search  current discussion  categories  teaching 

help with a kid's worshop

updated wed 27 feb 02


Megan Ratchford on tue 26 feb 02

Howdy! I've been asked to give two workshops for girls in the Jr. High =
age group. It's to help expose the girls to careers in science, math, =
and non-traditional vocations, (guess which one yours truly is =
considered, heh, heh.)
I was thinking that giving a speech about how you can find =
employment in fields influenced by the arts would be tempered by =
hands-on work, but there's a bit of a wrinkle. The organizer wants more =
of a spin towards science and industry. Soooo...
Anyone have an idea how many industries use ceramics? I know of a =
few off hand, but wanted to take a bit of a survey. Also, any info you =
would like to pass onto these girls? Feel free to e-mail me off list.

Dave Gayman on tue 26 feb 02

Advanced materials (metal-ceramic composites especially)
Much of the glass industry
Electrical and electronic components
Laboratory equipment -- without ceramics, not much lab science could happen
Sanitary wares
Aerospace parts
Culinary arts (especially those Kyocera knives)
Semiconductor substrates -- no ceramics, no computers
Machinery, especially machinery for semiconductor manufacturing
Automotive -- the sexiest new engines and turbochargers especially,
particularly those used by the cutest race car drivers
Building materials
Housewares -- from upscale enamel pots and pans to refrigerator magnets to
Electrical motors
Textile production
Manufactured gemstones (sapphire, cubic zirconia)
Papermaking -- equipment and clay surfaces on paper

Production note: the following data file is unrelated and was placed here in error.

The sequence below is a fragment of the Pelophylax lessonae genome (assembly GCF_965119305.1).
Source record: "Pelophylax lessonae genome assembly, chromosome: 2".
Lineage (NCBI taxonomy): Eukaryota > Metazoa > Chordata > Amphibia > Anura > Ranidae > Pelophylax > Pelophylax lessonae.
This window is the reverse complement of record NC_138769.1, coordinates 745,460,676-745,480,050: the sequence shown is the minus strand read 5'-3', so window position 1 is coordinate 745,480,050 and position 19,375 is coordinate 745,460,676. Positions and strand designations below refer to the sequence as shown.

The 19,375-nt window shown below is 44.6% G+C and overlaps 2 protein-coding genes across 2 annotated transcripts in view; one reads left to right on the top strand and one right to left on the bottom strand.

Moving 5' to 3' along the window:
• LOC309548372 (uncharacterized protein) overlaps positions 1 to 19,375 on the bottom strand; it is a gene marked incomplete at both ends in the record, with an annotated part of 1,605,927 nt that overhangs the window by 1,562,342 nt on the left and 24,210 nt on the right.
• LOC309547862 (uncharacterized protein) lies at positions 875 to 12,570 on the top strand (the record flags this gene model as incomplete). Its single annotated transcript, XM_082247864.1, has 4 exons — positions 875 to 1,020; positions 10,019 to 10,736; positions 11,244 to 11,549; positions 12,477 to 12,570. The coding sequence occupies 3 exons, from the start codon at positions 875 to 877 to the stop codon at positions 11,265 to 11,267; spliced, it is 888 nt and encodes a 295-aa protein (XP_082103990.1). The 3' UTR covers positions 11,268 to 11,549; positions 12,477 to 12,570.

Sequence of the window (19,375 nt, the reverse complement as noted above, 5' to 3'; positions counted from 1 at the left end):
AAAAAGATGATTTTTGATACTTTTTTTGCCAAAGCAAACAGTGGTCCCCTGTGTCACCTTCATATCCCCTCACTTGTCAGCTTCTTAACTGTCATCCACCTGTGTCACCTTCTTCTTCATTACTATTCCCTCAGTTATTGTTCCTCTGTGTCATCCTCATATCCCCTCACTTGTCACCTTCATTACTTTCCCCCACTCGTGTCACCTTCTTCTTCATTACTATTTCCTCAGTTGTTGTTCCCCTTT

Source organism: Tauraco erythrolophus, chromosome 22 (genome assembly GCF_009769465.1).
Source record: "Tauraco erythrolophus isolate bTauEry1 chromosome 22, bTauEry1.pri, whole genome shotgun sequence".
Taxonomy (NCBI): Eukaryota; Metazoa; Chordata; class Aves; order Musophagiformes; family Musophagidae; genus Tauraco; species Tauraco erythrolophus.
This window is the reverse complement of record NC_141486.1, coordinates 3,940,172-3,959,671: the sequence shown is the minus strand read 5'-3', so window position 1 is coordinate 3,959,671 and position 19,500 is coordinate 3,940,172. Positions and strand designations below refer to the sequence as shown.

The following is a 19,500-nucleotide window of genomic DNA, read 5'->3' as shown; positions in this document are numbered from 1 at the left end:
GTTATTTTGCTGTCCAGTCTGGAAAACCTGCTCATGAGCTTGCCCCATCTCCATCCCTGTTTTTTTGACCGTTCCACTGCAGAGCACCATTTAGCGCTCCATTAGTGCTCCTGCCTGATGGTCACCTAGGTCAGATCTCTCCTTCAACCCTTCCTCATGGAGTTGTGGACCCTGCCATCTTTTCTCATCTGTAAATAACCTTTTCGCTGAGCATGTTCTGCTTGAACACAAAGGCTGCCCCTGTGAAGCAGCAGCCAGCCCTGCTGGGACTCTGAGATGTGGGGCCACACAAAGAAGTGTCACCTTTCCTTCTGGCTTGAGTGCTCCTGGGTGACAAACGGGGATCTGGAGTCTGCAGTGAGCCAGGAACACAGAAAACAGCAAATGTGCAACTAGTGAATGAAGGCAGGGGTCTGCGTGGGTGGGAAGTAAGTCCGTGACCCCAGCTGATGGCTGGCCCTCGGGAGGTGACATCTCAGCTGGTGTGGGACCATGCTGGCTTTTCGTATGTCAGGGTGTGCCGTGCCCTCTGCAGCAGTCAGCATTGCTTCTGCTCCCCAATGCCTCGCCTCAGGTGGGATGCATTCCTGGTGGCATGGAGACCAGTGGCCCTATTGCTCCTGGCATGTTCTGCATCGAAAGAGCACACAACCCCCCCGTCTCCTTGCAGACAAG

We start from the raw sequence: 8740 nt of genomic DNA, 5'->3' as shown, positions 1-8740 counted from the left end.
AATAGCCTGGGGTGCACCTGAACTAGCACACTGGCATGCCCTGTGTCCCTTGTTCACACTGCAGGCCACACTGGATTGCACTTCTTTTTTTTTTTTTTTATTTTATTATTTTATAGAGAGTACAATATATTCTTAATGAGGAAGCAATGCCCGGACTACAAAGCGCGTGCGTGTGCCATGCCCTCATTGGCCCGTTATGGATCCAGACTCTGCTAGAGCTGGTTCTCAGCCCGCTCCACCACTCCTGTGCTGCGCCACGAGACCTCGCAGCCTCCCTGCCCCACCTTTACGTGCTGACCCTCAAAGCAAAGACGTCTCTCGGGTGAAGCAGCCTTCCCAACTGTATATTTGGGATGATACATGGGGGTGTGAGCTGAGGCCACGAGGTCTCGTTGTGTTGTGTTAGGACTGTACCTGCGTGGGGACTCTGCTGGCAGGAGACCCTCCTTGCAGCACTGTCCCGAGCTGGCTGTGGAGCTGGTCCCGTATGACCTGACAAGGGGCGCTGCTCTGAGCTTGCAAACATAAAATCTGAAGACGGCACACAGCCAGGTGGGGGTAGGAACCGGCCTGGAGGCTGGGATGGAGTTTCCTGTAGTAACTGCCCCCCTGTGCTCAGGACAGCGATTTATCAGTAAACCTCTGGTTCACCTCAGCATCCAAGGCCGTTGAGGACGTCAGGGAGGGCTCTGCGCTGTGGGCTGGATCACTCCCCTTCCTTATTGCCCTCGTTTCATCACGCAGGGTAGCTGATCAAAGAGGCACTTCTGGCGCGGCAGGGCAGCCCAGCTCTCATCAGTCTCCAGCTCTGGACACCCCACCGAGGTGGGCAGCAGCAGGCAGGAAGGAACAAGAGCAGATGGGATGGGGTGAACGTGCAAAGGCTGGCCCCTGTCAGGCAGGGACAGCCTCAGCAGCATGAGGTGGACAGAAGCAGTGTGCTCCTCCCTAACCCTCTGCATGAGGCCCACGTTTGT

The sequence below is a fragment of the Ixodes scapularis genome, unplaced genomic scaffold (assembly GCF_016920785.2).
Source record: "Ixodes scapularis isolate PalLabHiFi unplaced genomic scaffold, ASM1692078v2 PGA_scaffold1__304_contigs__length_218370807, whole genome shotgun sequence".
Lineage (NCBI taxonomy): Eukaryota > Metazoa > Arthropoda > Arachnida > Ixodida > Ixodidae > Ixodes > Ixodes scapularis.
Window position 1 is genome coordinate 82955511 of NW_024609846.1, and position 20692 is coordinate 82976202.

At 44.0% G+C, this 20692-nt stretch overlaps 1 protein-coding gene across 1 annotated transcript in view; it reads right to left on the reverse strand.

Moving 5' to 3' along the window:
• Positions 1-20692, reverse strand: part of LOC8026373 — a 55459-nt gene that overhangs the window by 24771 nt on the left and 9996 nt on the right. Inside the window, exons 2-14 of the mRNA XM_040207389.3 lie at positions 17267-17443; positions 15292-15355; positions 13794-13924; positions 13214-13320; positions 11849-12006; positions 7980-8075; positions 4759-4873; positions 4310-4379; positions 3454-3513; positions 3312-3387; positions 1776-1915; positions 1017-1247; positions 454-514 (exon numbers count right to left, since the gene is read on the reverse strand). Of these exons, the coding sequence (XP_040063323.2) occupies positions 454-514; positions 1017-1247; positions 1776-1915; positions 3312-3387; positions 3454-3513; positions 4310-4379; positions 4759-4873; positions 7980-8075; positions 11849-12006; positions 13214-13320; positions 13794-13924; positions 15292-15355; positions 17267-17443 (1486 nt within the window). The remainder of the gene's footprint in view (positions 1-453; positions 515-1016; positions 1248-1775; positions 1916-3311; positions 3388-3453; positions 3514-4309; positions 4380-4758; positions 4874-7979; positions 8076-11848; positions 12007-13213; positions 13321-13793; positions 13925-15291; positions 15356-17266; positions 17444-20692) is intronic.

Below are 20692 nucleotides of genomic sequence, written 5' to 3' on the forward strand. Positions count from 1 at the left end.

Health and beauty aids, including manufacturing
Food production... like those tiny nozzles that shoot fine streams of
sugar, used to cut cakes and cookies down at the factory...
Medical and surgical equipment and devices
Plastics manufacturing
Radio components -- for example, the antennas in those new global
positioning system (GPS) units
Microwave components
Tool production

Ceramics provide controllable wear rates (from quickly-worn to almost
indestructible), moldability to fit specific and often complex shapes,
fully controllable dielectric properties (from complete insulation to very
low-resistance conductivity), controllable final strength, chemical
inertness -- and any number of other material properties that make ceramics
a part of almost anything we touch.

Ceramics can also be used to make utilitarian hand-made wares, sculpture,
and other works, some of which are capable of the deepest of human
expression. Older, more mellow scientists and engineers sometimes use
these to refresh and repair their psyches -- and younger ones at least can
appreciate a good coffee mug. Even scientists and engineers who remain
cold to these kinds of things are able to use them as examples of useless
activities, giving them a rich feast of conversational fodder and a
hard-won basis for feeling superior.


At 07:00 AM 2/26/2002 -0700, Megan Ratchford wrote:

> Anyone have an idea how many industries use ceramics?

Megan Ratchford on tue 26 feb 02

Tig Says:

Tell your little charges that now, more than ever, are the opportunities
science and technology so open and unbiased. Yes, the math and the
chemistry are tough. So is being a burger flipper, if you do it right!

BRAVO!! That's what I'm going to tell them all right!!
A huge thank you to Tig, Jeff, and Dave for their wonderfully detailed
lists. You've covered a few things I knew about and so many I didn't even
think of!! Thank you!!